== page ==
Review – X-Men Legends #2 (Marvel Comics)

Publisher: Marvel Comics
Writer: Fabian Nicieza
Penciler: Brett Booth
Inker: Adelso Corona
Release Date: 31st March 2021

Starting with a seriously sensational opening splash page depicting the fallen body of a head-shot Adam Neramani, along with Corsair’s matter-of-fact explanation that in committing the cold-blooded shooting he had “saved the lives of several trillion people”, writer Fabian Nicieza immediately sets a disconcertingly deadly tone to this comic’s storyline which permeates throughout every subsequent scene. True, the Buenos Aires-born author manages to inject a slight element of humour into this book, courtesy of a running gag which sees Havok finally “have a little brother that I can boss around”. But even these brief glimpses of ‘family fun’ within the Summers household are tainted by Adam-X’s perpetual gloomy mood; “Ray of #$%&% sunshine, this one is.”

Fortunately, such solemnity really does suit the Starjammers’ brutal battle against Erik the Red and Davan Shakari’s cult-like Crystal Claws on the blue area of the Moon. As Alex admits to his brother at the very start of the fight, it “feels really great to finally cut loose” with a no-holds barred punch-up which has “the fate of the galaxy at stake”, and Deadpool’s co-creator definitely doesn’t disappoint in seizing this opportunity to show just how terrifying the Ascendant One’s awesome ability to ignite the electrolytes in exposed blood can truly be.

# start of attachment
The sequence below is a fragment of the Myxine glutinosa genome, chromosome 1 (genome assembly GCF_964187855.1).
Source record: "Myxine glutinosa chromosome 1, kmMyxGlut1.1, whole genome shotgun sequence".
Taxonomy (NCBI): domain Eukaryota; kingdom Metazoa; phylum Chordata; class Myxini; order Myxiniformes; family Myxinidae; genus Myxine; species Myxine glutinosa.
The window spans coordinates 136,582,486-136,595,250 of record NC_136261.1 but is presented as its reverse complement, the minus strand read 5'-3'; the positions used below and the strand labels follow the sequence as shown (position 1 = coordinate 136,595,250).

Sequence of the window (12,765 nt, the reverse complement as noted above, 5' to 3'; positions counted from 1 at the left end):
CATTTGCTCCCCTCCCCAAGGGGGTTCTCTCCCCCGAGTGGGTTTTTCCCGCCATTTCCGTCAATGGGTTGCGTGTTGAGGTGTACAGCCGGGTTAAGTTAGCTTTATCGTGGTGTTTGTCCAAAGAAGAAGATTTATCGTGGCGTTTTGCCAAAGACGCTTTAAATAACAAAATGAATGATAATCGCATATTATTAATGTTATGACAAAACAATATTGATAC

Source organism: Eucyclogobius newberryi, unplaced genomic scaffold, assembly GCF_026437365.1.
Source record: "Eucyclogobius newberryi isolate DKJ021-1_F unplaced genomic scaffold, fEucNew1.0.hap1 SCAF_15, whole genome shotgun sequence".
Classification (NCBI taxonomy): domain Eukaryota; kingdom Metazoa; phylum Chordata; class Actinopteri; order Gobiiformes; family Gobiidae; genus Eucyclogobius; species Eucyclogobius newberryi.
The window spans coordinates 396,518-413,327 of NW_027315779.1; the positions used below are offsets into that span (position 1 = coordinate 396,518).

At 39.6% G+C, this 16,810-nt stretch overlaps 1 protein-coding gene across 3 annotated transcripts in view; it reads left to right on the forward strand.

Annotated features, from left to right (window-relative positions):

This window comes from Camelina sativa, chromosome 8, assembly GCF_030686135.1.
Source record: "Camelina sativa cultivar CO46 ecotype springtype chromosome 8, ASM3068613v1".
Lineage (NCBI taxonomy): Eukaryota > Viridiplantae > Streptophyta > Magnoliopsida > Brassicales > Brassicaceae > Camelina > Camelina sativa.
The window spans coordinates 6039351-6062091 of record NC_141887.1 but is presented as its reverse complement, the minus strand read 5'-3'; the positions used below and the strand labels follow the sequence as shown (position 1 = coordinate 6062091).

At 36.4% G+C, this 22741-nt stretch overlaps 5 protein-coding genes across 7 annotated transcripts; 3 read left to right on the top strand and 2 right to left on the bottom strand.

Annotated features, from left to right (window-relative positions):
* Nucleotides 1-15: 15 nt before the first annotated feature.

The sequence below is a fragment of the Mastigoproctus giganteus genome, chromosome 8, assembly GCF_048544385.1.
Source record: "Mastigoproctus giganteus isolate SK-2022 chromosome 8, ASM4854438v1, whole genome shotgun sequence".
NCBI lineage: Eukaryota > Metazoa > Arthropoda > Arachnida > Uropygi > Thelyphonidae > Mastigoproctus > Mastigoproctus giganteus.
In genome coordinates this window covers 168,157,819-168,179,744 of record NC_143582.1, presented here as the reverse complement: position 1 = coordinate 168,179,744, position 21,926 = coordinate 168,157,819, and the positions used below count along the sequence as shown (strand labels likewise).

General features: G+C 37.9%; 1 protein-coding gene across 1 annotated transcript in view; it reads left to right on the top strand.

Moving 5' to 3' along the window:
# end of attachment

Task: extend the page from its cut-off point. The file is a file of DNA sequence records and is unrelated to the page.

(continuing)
In addition, Nicieza does a first-rate job in depicting Christopher Summers as the ever wily opportunist, who always seems to be considering the profit potential behind each and every situation he encounters. Corsair’s revelation that as a contingency plan he had actually contacted the super-guardians of the Shi-ar Empire is a great example of this, and even causes the intergalactic freebooter’s own sons, along with this comics’ audience, to momentarily doubt his true motivations.

Sublimely supporting this book’s prodigious penmanship is Brett Booth’s marvelous penciling, which genuinely helps sell the sheer speed Neramani is able to attain on the battlefield when he’s darting in between the numerous deadly blows of his assailants. Furthermore, Booth also manages to provide a few visual gags within the odd panel, such as Adam-X’s evident physical discomfort at being cuddled by his half-brothers, and Christopher’s relief that Raza was ultimately able to safely secure his elderly parents from Erik’s despicable clutches.


The writer of this piece was: Simon Moore
Simon Tweets from @Blaxkleric ‏
You can read more of his reviews at The Brown Bag

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